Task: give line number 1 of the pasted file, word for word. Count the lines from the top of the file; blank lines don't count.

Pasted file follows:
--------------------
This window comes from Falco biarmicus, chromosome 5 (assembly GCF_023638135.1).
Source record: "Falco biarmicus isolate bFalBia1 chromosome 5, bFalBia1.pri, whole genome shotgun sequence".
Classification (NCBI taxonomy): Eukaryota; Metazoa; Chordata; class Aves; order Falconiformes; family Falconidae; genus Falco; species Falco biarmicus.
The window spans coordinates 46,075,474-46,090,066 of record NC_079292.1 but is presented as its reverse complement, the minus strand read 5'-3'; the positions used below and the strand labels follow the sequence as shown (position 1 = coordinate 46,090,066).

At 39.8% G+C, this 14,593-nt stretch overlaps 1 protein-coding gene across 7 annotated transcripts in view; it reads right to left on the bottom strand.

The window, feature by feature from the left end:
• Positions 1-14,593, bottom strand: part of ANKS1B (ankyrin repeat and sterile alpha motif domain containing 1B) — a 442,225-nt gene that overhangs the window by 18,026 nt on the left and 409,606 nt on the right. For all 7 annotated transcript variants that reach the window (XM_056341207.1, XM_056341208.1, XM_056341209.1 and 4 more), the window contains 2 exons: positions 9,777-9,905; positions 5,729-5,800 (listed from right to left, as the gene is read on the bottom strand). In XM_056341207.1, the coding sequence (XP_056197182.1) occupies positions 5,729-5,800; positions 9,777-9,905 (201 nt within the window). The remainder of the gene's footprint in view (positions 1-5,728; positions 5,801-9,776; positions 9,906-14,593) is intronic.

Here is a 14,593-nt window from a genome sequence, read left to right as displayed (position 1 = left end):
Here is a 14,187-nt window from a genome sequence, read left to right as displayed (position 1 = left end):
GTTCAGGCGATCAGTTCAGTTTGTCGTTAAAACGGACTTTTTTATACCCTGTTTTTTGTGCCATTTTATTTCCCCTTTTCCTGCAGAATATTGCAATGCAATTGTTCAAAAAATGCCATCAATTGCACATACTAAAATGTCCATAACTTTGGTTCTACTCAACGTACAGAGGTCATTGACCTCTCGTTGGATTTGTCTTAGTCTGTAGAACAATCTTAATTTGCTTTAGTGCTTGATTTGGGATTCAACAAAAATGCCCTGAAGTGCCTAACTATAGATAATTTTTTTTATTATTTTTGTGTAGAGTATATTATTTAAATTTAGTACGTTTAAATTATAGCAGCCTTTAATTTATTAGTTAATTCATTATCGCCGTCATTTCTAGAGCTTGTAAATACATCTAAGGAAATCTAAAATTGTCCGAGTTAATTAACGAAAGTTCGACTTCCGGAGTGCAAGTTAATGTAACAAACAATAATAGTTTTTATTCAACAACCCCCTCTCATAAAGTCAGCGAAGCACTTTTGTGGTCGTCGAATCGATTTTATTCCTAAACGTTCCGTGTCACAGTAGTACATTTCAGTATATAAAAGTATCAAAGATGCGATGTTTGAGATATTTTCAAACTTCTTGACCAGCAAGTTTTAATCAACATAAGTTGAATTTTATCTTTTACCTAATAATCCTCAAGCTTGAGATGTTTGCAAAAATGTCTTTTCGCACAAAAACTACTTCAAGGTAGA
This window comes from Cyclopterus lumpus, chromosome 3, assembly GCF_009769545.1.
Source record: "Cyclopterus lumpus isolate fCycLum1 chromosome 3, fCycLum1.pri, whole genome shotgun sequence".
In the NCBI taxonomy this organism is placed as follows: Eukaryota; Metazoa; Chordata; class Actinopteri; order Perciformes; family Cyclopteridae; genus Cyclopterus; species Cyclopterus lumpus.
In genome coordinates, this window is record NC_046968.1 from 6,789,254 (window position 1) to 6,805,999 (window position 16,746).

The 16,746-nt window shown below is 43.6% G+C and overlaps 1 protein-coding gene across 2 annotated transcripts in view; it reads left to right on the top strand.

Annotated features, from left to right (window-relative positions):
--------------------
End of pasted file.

This window comes from Falco biarmicus, chromosome 5 (assembly GCF_023638135.1).